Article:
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Reflective Teaching in ELT

N.V. Fedicheva

Источник статьи: Вісник ЛНУ імені Тараса Шевченка № 16 (179), 2009. Cc. 135-142.

 

Some of the resources that English language teachers can grow as professionals are the following: gaining teaching experience, participating in teacher development courses, attending conferences and trainings, consulting colleagues, and getting to know students better. In the article I would like to add to these recourses by introducing ways for teachers to look inward, to access information and inspiration about their efforts in language classrooms. The purpose of this article is to serve as an introduction to reflective teaching in ELT. The article also highlights purposes of reflective teaching and topics explored by reflective teachers.

The problem of reflective teaching has been investigated by V. Sukhomlinskiy, G. Kucherova, V. Dukan, M Frolov, Richards, J Gebhard, D. Nunan, D. Allwright, D. Freeman.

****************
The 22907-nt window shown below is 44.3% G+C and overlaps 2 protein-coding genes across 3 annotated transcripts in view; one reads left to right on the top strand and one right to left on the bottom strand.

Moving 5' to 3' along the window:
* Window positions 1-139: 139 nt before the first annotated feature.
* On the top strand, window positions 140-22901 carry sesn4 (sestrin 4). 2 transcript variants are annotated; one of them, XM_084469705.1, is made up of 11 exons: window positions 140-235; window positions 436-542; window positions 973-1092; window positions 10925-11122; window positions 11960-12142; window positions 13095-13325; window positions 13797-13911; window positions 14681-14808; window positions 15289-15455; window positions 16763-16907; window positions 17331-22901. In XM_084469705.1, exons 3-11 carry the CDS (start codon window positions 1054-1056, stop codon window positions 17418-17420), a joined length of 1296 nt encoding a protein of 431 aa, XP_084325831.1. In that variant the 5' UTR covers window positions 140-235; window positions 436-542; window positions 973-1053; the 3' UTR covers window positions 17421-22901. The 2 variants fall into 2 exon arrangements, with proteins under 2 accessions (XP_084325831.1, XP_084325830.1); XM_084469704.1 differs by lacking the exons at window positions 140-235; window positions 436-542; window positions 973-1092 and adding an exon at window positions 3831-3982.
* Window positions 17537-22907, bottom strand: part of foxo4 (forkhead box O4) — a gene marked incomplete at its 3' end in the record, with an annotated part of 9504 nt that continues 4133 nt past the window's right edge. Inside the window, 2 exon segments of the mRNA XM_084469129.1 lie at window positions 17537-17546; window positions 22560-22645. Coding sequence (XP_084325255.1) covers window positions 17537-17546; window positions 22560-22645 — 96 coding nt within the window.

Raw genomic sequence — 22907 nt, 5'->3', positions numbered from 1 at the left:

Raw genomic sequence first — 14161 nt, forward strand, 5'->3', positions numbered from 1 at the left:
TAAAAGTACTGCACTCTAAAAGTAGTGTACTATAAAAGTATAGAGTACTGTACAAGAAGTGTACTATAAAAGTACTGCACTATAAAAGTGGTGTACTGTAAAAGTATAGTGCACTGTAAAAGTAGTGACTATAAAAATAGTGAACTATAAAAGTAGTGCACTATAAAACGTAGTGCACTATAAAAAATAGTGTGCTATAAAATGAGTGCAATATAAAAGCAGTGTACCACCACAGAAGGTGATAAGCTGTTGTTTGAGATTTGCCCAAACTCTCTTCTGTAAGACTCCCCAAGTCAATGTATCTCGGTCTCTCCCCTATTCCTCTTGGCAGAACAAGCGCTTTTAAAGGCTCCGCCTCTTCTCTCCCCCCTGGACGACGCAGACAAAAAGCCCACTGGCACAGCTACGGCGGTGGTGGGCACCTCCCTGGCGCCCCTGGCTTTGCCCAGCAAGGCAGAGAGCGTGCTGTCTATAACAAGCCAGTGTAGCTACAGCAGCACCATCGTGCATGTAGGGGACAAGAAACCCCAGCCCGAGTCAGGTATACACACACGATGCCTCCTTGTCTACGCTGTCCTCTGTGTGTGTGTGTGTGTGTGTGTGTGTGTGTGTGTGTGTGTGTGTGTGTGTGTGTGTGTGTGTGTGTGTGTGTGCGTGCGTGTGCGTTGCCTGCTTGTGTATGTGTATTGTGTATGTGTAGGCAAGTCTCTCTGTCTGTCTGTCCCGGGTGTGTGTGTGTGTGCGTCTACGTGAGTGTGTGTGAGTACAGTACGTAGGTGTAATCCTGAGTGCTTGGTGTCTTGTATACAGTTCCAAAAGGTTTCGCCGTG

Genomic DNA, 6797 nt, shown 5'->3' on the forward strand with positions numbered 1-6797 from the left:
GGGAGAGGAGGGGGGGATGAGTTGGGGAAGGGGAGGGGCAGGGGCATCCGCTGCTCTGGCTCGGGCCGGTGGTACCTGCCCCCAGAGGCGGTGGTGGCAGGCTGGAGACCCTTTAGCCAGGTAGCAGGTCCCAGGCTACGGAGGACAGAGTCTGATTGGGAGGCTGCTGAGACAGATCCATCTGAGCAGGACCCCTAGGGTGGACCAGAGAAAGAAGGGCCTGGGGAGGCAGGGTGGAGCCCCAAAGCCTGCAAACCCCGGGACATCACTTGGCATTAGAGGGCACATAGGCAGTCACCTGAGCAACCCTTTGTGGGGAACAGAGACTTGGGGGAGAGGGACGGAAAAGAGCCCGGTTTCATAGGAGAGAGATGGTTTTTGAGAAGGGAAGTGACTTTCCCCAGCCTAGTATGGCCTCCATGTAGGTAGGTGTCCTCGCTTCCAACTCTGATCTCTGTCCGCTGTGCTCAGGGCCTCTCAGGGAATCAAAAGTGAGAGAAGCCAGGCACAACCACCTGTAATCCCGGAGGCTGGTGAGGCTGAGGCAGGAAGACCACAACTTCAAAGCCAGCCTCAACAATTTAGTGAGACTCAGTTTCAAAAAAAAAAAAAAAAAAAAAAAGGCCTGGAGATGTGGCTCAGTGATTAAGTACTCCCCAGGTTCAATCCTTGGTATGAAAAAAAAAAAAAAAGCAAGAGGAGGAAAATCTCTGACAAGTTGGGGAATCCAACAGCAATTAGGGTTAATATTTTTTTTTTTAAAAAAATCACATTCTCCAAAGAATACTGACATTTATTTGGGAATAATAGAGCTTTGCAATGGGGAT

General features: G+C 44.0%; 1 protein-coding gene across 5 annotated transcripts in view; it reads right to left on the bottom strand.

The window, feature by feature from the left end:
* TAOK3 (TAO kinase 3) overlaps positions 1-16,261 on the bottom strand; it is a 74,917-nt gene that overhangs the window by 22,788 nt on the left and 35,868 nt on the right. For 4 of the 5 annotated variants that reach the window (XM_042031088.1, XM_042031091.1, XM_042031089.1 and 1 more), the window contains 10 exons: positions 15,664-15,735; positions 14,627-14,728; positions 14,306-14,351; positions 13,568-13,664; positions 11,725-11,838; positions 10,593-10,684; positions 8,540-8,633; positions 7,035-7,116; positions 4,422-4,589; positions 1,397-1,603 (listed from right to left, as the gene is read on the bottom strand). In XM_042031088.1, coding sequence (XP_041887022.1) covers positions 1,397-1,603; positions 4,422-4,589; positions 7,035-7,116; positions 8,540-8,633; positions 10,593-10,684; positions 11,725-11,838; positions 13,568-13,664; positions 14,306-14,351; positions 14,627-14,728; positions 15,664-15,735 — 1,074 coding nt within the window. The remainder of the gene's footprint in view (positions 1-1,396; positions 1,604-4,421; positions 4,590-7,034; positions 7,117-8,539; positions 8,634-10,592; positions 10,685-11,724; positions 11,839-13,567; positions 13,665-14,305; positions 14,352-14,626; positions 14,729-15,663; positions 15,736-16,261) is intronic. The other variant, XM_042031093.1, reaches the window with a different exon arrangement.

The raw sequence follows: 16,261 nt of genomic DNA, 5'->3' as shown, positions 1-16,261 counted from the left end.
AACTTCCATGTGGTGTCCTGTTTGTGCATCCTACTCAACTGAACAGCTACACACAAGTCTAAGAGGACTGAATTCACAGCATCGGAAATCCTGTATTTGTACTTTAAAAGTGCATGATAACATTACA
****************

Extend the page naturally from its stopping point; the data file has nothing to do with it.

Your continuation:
One of the characteristics that distinguishes adults from children is that adults have an increased capacity for self-reflective thought. This doesn’t mean that children are incapable of self-reflection. Parents know that children, especially adolescents, can be highly self-reflective. But in comparison with younger people, adults possess greater capacities in this area. The challenge for the language teachers is to put such capacities to more productive use. Reflective teachers often ask themselves basic, but difficult questions about the appropriateness and success if their teaching. If students are not successful, they ask themselves how they can change their teaching or classroom behaviors to improve on their success. If students aren’t attentive, what can be done to motivate them? In essence, they ask self-evaluative questions and then conclude whether they are satisfied or dissatisfied. Reflection, then, is the continued self-monitoring of satisfaction with effectiveness [6.p. 21].

One of the primary architects of reflective teaching is Donald Cruickshank. He suggests that reflective teachers want to learn all they can about teaching from both theory and practice. They teach and reflect on the teaching. They deliberate on their teaching and through the process become thoughtful and wiser teachers.

The purposes of reflective teaching are the following:

1. To expand one’s understanding of the teaching-learning process.

2. To expand one’s repertoire of strategic options as a language teacher.

3. To enhance the quality of teaching and learning.